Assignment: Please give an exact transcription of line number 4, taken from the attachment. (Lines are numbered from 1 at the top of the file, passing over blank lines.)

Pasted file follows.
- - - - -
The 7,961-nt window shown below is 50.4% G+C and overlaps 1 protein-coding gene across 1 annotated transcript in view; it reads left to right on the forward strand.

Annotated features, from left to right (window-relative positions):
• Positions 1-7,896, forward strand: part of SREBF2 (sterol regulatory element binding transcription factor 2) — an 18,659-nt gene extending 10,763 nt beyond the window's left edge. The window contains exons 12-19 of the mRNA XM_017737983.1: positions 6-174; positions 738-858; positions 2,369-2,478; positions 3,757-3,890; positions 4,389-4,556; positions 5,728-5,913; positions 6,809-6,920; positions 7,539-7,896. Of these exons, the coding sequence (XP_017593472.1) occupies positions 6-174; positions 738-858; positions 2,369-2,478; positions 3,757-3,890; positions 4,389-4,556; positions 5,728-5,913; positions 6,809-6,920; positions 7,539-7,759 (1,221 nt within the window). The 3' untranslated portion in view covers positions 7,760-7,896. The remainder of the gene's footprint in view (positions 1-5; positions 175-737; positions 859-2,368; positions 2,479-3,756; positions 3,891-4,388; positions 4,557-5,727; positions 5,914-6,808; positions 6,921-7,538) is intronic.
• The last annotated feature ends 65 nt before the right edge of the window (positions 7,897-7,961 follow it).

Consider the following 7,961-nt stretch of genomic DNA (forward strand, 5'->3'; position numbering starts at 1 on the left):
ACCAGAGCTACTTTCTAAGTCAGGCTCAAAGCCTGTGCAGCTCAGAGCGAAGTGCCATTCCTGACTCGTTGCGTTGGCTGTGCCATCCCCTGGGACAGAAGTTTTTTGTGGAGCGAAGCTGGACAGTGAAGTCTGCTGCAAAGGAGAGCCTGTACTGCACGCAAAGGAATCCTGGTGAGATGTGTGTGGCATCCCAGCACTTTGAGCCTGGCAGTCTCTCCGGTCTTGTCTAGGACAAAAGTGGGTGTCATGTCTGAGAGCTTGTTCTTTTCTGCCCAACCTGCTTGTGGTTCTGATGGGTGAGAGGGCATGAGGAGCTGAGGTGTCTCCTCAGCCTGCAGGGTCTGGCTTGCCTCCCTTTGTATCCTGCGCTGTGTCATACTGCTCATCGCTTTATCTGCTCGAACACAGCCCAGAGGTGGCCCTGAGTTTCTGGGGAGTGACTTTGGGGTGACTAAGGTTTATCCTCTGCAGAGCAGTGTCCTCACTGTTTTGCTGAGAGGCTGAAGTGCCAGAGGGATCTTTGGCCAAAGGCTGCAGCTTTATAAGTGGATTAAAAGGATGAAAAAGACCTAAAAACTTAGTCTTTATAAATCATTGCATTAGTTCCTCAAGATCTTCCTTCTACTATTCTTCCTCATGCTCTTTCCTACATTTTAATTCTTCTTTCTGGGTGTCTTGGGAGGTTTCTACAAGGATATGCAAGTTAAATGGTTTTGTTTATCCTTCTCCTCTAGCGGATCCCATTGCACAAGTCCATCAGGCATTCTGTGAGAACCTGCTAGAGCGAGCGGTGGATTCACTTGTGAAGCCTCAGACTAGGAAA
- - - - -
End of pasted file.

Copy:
• The last annotated feature ends 65 nt before the right edge of the window (positions 7,897-7,961 follow it).